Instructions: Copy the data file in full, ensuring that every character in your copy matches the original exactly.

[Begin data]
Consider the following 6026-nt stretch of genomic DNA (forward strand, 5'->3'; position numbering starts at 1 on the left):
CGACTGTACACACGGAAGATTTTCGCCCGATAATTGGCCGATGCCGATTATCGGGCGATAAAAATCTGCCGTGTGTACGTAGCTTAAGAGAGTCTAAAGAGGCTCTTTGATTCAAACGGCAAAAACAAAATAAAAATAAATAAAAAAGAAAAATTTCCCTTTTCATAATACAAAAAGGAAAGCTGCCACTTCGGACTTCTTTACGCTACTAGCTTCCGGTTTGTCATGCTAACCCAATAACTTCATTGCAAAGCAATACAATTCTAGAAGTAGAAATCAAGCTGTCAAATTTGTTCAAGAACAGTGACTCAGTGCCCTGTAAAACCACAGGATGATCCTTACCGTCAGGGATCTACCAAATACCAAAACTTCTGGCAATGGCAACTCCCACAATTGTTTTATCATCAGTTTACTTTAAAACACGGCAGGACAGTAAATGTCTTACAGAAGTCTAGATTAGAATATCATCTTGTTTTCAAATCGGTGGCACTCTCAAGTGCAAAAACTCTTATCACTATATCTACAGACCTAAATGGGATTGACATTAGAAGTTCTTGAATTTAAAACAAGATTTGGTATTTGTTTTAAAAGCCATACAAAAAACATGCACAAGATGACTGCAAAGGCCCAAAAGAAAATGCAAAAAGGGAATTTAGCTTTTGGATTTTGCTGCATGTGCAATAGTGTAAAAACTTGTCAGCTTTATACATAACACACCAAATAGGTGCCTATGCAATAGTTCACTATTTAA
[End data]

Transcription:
Consider the following 6026-nt stretch of genomic DNA (forward strand, 5'->3'; position numbering starts at 1 on the left):
CGACTGTACACACGGAAGATTTTCGCCCGATAATTGGCCGATGCCGATTATCGGGCGATAAAAATCTGCCGTGTGTACGTAGCTTAAGAGAGTCTAAAGAGGCTCTTTGATTCAAACGGCAAAAACAAAATAAAAATAAATAAAAAAGAAAAATTTCCCTTTTCATAATACAAAAAGGAAAGCTGCCACTTCGGACTTCTTTACGCTACTAGCTTCCGGTTTGTCATGCTAACCCAATAACTTCATTGCAAAGCAATACAATTCTAGAAGTAGAAATCAAGCTGTCAAATTTGTTCAAGAACAGTGACTCAGTGCCCTGTAAAACCACAGGATGATCCTTACCGTCAGGGATCTACCAAATACCAAAACTTCTGGCAATGGCAACTCCCACAATTGTTTTATCATCAGTTTACTTTAAAACACGGCAGGACAGTAAATGTCTTACAGAAGTCTAGATTAGAATATCATCTTGTTTTCAAATCGGTGGCACTCTCAAGTGCAAAAACTCTTATCACTATATCTACAGACCTAAATGGGATTGACATTAGAAGTTCTTGAATTTAAAACAAGATTTGGTATTTGTTTTAAAAGCCATACAAAAAACATGCACAAGATGACTGCAAAGGCCCAAAAGAAAATGCAAAAAGGGAATTTAGCTTTTGGATTTTGCTGCATGTGCAATAGTGTAAAAACTTGTCAGCTTTATACATAACACACCAAATAGGTGCCTATGCAATAGTTCACTATTTAA